Enhanced characteristics of fused silica fibers using laser polishing
The search for gravitational wave signals from astrophysical sources has led to the current work to upgrade the two largest of the long-baseline laser interferometers, the LIGO detectors. The first fused silica mirror suspensions for the Advanced LIGO gravitational wave detectors have been installed at the LIGO Hanford and Livingston sites. These quadruple pendulums use synthetic fused silica fibers produced using a CO_2 laser pulling machine to reduce thermal noise in the final suspension stage. The suspension thermal noise in Advanced LIGO is predicted to be limited by internal damping in the surface layer of the fibers, damping in the weld regions, and the strength of the fibers. We present here a new method for increasing the fracture strength of fused silica fibers by laser polishing of the stock material from which they are produced. We also show measurements of mechanical loss in laser polished fibers, showing a reduction of 30% in internal damping in the surface layer.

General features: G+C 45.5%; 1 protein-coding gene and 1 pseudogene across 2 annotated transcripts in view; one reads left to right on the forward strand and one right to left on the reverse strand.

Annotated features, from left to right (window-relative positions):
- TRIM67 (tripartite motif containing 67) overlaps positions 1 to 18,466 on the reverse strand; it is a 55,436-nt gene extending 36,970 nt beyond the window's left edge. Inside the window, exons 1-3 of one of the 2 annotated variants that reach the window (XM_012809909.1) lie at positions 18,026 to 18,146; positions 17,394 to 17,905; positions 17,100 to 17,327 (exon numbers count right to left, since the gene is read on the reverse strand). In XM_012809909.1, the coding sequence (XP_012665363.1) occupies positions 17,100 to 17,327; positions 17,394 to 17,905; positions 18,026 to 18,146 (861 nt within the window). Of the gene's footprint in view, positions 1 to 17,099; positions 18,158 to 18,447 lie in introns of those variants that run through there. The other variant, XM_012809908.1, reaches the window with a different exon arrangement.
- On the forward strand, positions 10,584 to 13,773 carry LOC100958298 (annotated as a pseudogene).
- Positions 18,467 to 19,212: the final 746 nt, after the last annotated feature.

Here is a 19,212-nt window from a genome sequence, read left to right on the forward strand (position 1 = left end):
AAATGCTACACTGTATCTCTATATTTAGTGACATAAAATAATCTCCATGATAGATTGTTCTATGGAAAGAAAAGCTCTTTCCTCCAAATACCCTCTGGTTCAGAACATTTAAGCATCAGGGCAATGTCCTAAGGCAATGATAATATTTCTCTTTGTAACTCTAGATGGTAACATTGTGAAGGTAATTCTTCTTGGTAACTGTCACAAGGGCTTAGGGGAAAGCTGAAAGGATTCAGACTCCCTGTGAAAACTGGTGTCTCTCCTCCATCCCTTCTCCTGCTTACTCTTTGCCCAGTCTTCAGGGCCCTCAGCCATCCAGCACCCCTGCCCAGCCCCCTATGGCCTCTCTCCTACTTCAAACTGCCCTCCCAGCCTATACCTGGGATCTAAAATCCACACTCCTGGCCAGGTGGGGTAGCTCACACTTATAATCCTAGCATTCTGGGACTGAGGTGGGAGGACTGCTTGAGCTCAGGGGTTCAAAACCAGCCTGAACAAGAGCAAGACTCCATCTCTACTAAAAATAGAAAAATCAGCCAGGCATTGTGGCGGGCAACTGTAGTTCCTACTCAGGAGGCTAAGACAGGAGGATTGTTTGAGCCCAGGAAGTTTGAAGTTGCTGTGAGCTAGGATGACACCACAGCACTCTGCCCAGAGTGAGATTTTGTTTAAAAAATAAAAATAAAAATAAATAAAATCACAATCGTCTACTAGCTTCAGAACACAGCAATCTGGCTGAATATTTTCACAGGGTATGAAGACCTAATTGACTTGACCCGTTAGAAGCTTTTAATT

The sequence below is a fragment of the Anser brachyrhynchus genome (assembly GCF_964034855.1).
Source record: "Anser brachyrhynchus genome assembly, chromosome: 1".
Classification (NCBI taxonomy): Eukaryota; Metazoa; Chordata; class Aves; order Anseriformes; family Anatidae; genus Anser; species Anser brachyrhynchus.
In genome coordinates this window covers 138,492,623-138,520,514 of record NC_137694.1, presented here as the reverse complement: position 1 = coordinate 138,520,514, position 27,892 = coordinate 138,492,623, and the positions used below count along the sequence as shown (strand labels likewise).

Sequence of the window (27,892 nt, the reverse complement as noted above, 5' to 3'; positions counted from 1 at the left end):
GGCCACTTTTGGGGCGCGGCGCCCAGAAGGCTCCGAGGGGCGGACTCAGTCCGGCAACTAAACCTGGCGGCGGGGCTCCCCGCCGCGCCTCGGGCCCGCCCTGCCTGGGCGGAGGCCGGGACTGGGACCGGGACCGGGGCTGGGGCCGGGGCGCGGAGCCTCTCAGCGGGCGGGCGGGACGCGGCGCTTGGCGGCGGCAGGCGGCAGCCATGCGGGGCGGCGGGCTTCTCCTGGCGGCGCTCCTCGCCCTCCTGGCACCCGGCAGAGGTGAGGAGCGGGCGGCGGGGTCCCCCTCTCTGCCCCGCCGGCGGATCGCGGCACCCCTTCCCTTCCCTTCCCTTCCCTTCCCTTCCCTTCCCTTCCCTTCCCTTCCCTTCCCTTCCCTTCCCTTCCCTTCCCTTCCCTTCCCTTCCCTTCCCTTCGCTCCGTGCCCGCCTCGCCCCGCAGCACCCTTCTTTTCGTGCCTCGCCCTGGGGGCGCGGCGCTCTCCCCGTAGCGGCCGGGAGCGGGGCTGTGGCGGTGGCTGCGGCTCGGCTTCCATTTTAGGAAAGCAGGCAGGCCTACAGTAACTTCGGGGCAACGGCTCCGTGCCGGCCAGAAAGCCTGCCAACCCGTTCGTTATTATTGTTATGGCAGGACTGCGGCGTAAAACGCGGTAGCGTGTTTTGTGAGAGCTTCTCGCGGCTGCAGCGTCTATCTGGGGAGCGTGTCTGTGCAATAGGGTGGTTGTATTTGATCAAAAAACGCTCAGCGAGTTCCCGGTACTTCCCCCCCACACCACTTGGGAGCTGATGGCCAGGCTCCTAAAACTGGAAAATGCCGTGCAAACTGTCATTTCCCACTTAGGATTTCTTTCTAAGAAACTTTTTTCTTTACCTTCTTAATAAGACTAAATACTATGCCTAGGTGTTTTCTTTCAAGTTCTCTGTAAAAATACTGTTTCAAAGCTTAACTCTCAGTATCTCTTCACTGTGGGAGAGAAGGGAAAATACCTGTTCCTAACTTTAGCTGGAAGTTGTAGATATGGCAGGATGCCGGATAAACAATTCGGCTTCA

© 2014 Institute of Physics Publishing Ltd. Content from this work may be used under the terms of the Creative Commons Attribution 3.0 licence. Any further distribution of this work must maintain attribution to the author(s) and the title of the work, journal citation and DOI. Received 22 January 2014. Accepted for publication 20 February 2014. Published 29 April 2014. We would like to thank our colleagues in the LIGO Scientific Collaboration, the GEO600 project, and the Scottish Universities Physics Alliance (SUPA) for their interest in this work. We also wish to thank the ILIAS Strega project and Leverhulme Trust for support. We are grateful for the financial support provided by the NSF in the USA and the STFC and the University of Glasgow in the UK. The LIGO Observatories were constructed by the California Institute of Technology and Massachusetts Institute of Technology with funding from the NSF under cooperative agreement PHY-9210038. The LIGO Laboratory operates under cooperative agreement PHY-0107417. STFC funding is provided under grant ST/J000361/1.
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